Thursday, June 8, 2017
Nostalgia for a Future that Never Was: The Medusa Chronicles by Stephen Baxter and Alastair Reynolds
I enjoyed The Medusa Chronicles, a novel-length sequel to Arthur C. Clarke's novella "A Meeting with Medusa." It really does feel a lot like reading Arthur C. Clarke but with a few modernizations, including the presence of a few actual women (granted, most of them don't have particularly major parts, but there is at least one prominent alien gendered as female and she's not even sexy to human males, so that's something).
Clarke is one of my all time favorites, and my favorite of the so-called Big Three ahead of Asimov and Heinlein. Reading Clarke as a teenager, especially 2001: A Space Odyssey and Rendezvous with Rama, is what got me fully hooked on science fiction literature (as opposed to science fiction movies and TV, which I had been enjoying as long as I can remember). In fact, Clarke's mind-expanding Big Ideas also probably helped set me on the path to becoming a philosopher. Thinking about human origins and destinies, the vastness of time and space, and the fathomless mysteries of the universe is what continues to draw me to both science fiction and philosophy. (It also motivates this blog!).
Since Clarke took his own journey through the Star Gate in 2008, he's not producing anything new (at least that we know of - maybe he's working as a Star Child somewhere).
So what's a Clarke fan filled with nostalgia to do? Here's where Baxter and Reynolds come in! They wrote a novel as as sequel to Clarke's novella "A Meeting with Medusa," in which Howard Falcon descends into the atmosphere of Jupiter and discovers life in the form of giant, two-kilometer-wide creatures he calls medusae. The story ends with a tantalizing line that the main character, half-human and half-machine, lived on for centuries. The Medusa Chronicles is that story. (It was also cool to re-read Clarke's novella and to read the sequel soon after the recent real life photos of Jupiter from the Juno spacecraft).
I don't want to spoil the story, but it involves a few returns to Jupiter as well as trips to Mercury, Saturn, the Oort Cloud, and more. Falcon becomes something like the Forest Gump of the next millennium of the history of the solar system, present at or responsible for almost every major historical event. As the original story hints at, there's a conflict between the humans and machines and Falcon is in a unique place with regard to this history.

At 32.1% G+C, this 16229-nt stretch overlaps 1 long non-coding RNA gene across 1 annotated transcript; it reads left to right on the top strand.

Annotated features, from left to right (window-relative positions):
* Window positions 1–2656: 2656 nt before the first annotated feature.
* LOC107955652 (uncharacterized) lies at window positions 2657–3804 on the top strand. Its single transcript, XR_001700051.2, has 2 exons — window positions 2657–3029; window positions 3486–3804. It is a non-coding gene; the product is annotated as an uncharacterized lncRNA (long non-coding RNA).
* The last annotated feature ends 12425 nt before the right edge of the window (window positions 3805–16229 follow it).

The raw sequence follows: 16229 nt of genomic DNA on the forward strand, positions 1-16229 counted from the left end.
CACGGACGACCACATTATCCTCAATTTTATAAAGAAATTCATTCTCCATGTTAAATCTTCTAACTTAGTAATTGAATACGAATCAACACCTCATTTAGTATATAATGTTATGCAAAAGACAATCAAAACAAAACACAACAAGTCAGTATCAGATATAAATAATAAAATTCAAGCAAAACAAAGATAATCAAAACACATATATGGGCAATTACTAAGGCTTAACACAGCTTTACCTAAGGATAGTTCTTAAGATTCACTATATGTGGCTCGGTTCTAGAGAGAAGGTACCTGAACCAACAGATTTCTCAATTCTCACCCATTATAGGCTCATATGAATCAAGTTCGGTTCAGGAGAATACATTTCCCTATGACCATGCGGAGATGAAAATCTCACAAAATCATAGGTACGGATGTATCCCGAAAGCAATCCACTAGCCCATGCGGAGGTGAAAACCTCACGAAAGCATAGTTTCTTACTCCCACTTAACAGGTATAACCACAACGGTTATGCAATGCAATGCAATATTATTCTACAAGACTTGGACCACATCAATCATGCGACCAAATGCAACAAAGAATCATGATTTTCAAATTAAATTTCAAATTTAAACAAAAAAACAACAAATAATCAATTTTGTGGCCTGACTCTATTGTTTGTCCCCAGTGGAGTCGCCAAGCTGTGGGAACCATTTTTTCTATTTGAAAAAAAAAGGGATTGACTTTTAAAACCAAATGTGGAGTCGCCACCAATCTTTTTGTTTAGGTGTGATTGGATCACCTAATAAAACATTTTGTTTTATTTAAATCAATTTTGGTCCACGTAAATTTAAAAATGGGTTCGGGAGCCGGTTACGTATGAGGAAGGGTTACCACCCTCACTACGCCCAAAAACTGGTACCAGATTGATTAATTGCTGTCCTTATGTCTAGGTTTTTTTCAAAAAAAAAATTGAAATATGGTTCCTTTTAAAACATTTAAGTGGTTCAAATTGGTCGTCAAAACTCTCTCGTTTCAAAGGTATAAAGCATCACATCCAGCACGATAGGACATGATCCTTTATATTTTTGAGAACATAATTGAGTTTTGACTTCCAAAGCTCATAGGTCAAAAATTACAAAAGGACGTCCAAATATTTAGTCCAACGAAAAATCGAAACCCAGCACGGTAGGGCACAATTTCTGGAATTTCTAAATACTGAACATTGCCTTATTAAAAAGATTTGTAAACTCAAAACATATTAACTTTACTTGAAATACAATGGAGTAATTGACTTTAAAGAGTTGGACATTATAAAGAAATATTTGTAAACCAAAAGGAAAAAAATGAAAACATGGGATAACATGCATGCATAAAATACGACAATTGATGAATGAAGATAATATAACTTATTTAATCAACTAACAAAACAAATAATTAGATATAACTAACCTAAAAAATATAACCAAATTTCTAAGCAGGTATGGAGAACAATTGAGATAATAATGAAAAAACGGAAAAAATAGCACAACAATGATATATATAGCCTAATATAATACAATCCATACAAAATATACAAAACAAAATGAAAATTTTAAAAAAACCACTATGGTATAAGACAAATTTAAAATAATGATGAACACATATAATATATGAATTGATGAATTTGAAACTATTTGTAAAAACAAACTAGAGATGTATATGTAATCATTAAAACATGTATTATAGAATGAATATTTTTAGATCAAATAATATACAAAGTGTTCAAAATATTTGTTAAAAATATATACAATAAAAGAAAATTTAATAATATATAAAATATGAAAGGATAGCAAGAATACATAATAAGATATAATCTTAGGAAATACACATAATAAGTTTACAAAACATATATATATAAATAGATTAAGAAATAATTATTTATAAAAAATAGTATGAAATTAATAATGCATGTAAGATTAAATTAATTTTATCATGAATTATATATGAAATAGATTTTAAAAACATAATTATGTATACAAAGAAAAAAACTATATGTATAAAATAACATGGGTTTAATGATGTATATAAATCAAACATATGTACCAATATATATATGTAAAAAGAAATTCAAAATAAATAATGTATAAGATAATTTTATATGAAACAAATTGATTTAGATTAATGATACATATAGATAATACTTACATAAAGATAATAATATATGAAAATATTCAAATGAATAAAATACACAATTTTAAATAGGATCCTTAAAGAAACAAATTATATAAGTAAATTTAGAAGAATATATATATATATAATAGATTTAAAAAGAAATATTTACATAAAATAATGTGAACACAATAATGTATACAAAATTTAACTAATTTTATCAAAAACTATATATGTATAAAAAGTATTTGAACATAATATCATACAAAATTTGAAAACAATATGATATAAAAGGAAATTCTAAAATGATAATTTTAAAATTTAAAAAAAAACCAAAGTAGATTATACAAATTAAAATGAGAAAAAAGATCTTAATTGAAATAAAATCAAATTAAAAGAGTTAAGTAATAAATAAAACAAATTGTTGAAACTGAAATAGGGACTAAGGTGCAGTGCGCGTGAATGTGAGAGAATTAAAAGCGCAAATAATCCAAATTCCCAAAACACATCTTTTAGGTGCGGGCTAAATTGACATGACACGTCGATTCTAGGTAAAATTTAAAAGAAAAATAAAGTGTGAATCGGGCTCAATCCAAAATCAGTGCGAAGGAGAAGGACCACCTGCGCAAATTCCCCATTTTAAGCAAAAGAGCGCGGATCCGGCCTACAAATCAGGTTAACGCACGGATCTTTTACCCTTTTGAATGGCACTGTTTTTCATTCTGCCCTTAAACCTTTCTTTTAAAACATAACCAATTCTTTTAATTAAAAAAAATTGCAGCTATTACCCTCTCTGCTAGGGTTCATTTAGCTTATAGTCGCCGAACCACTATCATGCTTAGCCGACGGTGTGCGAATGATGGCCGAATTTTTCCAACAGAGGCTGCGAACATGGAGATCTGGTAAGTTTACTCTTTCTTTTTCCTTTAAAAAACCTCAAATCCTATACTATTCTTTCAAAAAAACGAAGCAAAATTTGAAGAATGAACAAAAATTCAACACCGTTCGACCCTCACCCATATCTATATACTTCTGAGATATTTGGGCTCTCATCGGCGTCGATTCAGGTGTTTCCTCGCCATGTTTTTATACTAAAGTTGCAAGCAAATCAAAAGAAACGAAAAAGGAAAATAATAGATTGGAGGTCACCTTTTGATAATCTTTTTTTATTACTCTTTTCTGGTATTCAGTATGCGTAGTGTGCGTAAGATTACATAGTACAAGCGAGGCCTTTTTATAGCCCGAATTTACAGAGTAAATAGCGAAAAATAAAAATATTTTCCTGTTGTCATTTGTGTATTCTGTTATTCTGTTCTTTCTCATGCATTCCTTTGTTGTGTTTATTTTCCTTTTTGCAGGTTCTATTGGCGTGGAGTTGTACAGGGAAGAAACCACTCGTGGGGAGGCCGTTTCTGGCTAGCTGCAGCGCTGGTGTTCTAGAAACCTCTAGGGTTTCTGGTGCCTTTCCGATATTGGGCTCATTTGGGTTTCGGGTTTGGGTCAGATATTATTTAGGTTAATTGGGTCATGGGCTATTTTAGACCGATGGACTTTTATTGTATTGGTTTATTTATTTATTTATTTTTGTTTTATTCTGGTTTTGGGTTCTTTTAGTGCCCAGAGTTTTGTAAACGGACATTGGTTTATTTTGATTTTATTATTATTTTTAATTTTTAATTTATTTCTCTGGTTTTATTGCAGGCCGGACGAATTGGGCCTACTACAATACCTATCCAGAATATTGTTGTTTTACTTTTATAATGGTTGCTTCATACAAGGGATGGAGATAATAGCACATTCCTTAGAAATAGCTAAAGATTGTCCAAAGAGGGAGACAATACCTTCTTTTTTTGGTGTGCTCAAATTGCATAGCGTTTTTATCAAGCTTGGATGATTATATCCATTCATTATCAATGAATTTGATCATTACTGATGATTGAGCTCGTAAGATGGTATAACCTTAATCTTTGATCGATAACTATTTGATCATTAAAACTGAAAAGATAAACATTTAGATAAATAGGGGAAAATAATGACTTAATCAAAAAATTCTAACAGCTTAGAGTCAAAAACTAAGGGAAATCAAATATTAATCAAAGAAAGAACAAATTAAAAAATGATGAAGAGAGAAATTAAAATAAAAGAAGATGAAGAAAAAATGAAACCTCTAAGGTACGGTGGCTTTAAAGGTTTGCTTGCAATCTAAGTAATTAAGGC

I could say more about the human-machine conflict and whether all the hype, coming even from the likes of Stephen Hawking and Elon Musk, about whether AIs will want to kill us is justified (I say not). But saying much more about that in this review might involve unforgivable spoilers.
Nostalgia for a Future that Never Was
So instead I want to talk about nostalgia. What's going on with books like this that try to feed into nostalgia? Does it work? What's the point? Shouldn't I just read Clarke again?
Like I mentioned at the beginning, one great thing about this is that it captures some of the good stuff about Clarke (the Big Ideas) without some of his draw backs (like the fact that women barely exist in most of his work). This is somewhat like a recent all women anthology of Lovecraft-inspired stories, She Walks in Shadows, that tries to take some of Lovecraft's cool ideas without the racism and misogyny.
But maybe we'd be better off creating new stuff. I think this is what much of Baxter's work has done. He's probably one of the more Clarkean SF authors working today. He even collaborated with Clarke on a series of books.
Maybe there's a cash-in element. As in Hollywood, sequels and remakes are all the rage because people like what's familiar, or at least it's easier to market what's familiar. Sure, that explains things like the 2017 Baywatch movie (I mean, who even wanted such an abomination?), but big Clarke fans are probably already reading Baxter and Reynolds or authors like them. It's kind of a niche market.
Is it a way to honor Clarke's memory? A way to continue the story?
Whatever it is, I can say I enjoyed The Medusa Chronicles. It didn't feel exactly like Clarke. But it was in a similar vein. On that count it's way better than those latter day Dune books, which are sort of pulpy, dumbed-down versions of the original sometimes called "McDune" (not that I haven't enjoyed some of them just to spend more time in the Dune universe).
Does nostalgia work? Can you ever re-capture the past? Is it a good idea to do so? Like I've said with regard to nostalgia-fests like Stranger Things, you have to use nostalgia responsibly. For one thing, it's never going to reproduce the original. I'll never again feel exactly like I did when I was 14 or 15 and read Clarke for the first time.
The danger of nostalgia is that it can encourage us to rewrite the past to misremember it. (Case in point: making America great again? For who? When?) As much as I love Clarke, when I do read him again I notice that some of his dialogue and exposition is honestly not that great. And his stories mostly take place in some alternative universe where women make up about 2% of the population.
It's complicated to love something but also admit that it has serious problems. And the danger of nostalgia is that it can encourage a willful amnesia in which your love for a thing must be all or nothing (one might say this is a problem of our contemporary political culture as well). But one of the things Clarke taught me (a lesson I'm honestly not sure Baxter and Reynolds have replicated as well as they could have) is that everything is more complicated, more mysterious than you think it is. Nostalgia can be wonderful in moderation, but it can also flatten the layers of the universe into a single rosy-hued escapism that robs you of your access to the very sorts of Big Ideas that Clarke's imperfect works points to.
See also my Goodreads review.